Rhea Myers

A certificate of inauthenticity signed by R Myers

“Certificate of Inauthenticity”, 2020, ERC-721 Tokens

From 2011 to 2012 in the “Shareable Readymades” project I commissioned the awesome artists Chris Webber and Bassam Kurdali to create three 3D printable models of commonplace objects - a urinal, a balloon dog, and a pipe - that had become part of canonical art history. The artists retained copyright on their work and the results were placed under the Creative Commons Attribution-ShareAlike (CC-BY-SA) license with the attribution to myself as the person that commissioned the work. I did this in order to critique the production of neoceonceptual art by artists such as Jeff Koons and the processes by which art history cordons off models of commonplace objects as signature works by Jeff Koons, Marcel Duchamp and others.

Furtherfield gallery in London (who meta-commissioned the Balloon Dog model) exhibited the works with “certificates of inauthenticiy” that I detourned from Sol LeWitt’s certificates for their wall drawings. Then at the #BlockchainLive18 show, also in London, Ruth Catlow and Dr. Charlotte Frost of DECAL and Futherfield produced gold castings of the Balloon Dog model and registered the resulting “Cryptopuppers” on Arteia’s blockchain art registry.

I hadn’t planned these developments but they diagonalized the project in interesting ways. The former recapitulated conceptual art’s capture by the very systems of sale and ownership that it had initially sought to escape. The latter mapped this onto the constant development of technosocial phenomena within successive waves of Andy Cameron and Richard Barbrook’s “Californian Ideology” by taking a 3D printing project that was meant to be free-as-in-freedom and making an expression of it exclusively ownable with cryptographic certainty on the blockchain.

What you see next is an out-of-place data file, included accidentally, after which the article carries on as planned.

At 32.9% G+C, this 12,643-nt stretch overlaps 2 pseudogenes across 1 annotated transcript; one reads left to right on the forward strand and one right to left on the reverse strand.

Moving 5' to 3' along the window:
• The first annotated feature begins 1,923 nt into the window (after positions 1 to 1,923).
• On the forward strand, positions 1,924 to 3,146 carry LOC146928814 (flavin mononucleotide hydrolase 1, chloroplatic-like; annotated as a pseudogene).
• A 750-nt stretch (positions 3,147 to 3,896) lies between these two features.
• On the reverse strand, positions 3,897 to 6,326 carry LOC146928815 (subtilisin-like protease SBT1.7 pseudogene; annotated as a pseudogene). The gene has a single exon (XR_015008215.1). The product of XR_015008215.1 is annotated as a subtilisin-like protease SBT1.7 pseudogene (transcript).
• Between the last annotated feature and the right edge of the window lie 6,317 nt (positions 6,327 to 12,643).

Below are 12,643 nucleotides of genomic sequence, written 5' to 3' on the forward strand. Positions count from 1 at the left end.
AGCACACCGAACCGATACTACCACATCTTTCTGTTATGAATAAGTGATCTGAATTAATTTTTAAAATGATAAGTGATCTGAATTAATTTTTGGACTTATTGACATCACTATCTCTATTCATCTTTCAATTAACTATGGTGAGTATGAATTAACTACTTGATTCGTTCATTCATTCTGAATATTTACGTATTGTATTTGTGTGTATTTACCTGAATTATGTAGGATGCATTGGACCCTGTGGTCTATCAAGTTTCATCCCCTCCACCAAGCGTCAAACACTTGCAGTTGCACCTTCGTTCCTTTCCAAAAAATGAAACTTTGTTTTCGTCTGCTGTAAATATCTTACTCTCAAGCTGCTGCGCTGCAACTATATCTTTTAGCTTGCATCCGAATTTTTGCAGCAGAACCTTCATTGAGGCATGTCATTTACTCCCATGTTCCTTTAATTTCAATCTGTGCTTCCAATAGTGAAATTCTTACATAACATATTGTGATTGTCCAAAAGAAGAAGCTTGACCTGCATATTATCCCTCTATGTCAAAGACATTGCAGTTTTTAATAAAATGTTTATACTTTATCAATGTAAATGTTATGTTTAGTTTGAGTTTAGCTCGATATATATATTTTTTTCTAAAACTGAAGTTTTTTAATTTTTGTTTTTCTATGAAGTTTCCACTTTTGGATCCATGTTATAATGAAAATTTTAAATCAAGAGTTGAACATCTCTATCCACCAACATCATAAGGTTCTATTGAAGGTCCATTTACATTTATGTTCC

As “Rare Art”, blockchain token-based digital editions have become the latest expression of ownership of value that would previously have escaped capture. The technology of blockchain-based digital certificates of “ownership” of digital art images was initially developed ironically (“Rare Art” comes from “Rare Pepe” trading cards). It was then captured by startup capital that cannot explain its contradictions. In its Rare Art iteration, Ethereum ERC-721 Non-Fungible Tokens (NFTs) for digital image URLs are presented as solving the problem that digital art is infinitely reproducible and therefore cannot be sold as a rare asset. They establish authentic provenance and ownership where this was not previously possible.

It is difficult to represent off-chain truth on-chain, however. It is prohibitively expensive to put bitmapped digital images on-chain. And it is impossible to make sure that a digital image is represented uniquely even within the same smart contract on a single blockchain. This means that we must trust the claim that the image represented by each ERC-721 token is what its creator claims. The authenticity of Rare Art images is threatened by “piracy”, where an artist’s images are copied from one Rare Art platform to another and sold without their consent. It is also threateded by “trash art”, where the art produced is an undeclared auto-tracing or other mechanical transformation of stock images. Artists who feel entitled to the monetary and reputational value of the art they produce regardless of the method used and collectors who feel entitled to react simply to the price of Rare Art tokens are clashing over matters of authenticity in platforms that were supposed to render such questions moot.